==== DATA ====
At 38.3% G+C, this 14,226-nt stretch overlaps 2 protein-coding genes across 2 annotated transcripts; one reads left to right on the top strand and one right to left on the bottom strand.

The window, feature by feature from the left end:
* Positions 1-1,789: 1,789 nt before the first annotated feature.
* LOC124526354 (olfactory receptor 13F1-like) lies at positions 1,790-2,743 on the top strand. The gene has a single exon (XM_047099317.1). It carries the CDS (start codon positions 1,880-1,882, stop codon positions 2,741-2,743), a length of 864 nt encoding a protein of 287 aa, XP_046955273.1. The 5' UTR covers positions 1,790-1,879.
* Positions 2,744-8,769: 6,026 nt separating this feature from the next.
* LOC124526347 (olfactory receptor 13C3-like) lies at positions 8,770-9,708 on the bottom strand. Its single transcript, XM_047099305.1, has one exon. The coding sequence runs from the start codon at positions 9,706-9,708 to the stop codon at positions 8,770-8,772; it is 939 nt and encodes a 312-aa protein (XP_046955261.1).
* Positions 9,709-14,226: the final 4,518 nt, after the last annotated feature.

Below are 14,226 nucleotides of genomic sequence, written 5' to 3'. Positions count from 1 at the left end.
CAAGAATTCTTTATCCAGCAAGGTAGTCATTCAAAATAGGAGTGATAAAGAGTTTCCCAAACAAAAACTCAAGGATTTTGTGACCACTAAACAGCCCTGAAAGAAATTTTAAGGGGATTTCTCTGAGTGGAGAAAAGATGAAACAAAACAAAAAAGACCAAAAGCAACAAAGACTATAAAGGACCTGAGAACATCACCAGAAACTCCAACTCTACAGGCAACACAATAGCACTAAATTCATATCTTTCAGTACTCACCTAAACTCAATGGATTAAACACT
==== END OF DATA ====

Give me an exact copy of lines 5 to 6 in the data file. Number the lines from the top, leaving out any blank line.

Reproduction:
* Positions 2,744-8,769: 6,026 nt separating this feature from the next.
* LOC124526347 (olfactory receptor 13C3-like) lies at positions 8,770-9,708 on the bottom strand. Its single transcript, XM_047099305.1, has one exon. The coding sequence runs from the start codon at positions 9,706-9,708 to the stop codon at positions 8,770-8,772; it is 939 nt and encodes a 312-aa protein (XP_046955261.1).